GENERAL ANAESTHESIA : The indication for GA is ophthalmology are 1. Patient refusal for LA 2. All paediatric cases 3. Major and lengthy procedures and inability of the patient to be still for long time. While selecting the patient for GA we need to take into consideration the co-morbid conditions and the ophthalmic drugs that the patients might be on. The goals of GA for eye surgery are 1. A quiet surgical field, immobile eye, stable intra ocular pressure, minimal bleeding and avoidance of OCR and smooth emergence. The usually performed paediatric procedures are Emergency : Perforating eye injury : FB in the eye, Elective : Strabismers ; Retrinoblastoma ; Congenital Cataract : Chronic dacryocystis ; Stye. Pre medication : The aim is to have a calm patient. These patients should be premedicated with anxiolytic, antiemetic, analgesic and anti sailagogue. Induction : Thiopentone 5-7mg/kg is the drug of choice as it reduces the IOP. Ketamine should be avoided as it raises the IOP. Intubation : The intubation should be smooth. NDMR are used for intubation (Vecuronium or Atracurium) Inj. Succinylcholine is avoided as it causes a rise in IOP. Maintenance : the GA is maintained on O2 and N2O and inhlational (sevoflurane ; isoflurane or halothane). Reversal and Recovery : Should be smooth to avoid coughing which might increase IOP.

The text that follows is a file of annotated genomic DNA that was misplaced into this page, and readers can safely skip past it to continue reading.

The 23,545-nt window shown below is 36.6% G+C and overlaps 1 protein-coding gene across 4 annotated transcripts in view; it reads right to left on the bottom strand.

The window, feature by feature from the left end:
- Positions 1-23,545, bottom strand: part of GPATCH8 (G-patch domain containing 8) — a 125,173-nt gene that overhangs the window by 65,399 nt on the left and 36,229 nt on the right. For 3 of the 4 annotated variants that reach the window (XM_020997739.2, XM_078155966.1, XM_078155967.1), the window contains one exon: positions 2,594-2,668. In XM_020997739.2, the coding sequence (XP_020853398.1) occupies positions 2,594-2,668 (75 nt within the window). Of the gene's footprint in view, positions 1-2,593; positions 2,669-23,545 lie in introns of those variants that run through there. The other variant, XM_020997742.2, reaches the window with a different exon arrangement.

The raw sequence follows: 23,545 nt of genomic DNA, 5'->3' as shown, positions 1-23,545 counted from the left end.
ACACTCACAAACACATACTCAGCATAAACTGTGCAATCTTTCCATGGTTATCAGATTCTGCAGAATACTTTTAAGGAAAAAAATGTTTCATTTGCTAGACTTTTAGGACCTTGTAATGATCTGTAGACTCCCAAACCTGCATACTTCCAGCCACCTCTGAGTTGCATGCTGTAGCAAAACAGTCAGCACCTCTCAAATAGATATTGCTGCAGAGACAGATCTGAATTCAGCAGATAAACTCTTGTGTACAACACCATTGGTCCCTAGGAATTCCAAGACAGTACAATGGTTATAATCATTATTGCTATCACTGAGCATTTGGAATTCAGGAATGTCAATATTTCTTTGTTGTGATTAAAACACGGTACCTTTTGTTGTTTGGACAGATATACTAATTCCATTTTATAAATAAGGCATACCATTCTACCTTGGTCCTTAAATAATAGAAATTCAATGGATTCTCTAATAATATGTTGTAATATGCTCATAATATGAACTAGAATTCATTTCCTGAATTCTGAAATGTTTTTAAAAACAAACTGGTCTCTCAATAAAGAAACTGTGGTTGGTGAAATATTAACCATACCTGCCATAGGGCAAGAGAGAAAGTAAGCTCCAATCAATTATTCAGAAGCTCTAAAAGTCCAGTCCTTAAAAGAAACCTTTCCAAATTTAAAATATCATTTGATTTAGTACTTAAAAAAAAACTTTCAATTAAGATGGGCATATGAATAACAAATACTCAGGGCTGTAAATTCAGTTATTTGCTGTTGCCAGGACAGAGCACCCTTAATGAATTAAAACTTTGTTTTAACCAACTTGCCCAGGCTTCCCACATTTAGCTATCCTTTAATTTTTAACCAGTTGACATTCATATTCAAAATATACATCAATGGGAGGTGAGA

COMMON OPHTHALMIC PROCEDURES : 1. Cataract : Usually performed under LA. However these patients are likely to have co-morbid conditions which should be ruled out before surgery. 2. Strabismus : This procedure is usually done under GA in children. The anaesthesiologist should keep in mind the associated neuromuscular disorders, OCR and malignant hyperpepxia which are associated with this procedure and avoid excess manipulation, Halothane and Suxamethonium. 3. Penetrating Eye injuries : These patients should be treated as full stomach but should weigh the pros and cons of using Suxamethonium for Rapid sequence induction (RSI). The judgment of whether the condition is life threatening or sight threatening should be considered. Retinal detachment : The possibility of intra vitreal Gas expansion, increased IOP and OCR should be considered. 4. Retinoblastoma : To anticipate problems of severe blood loss intra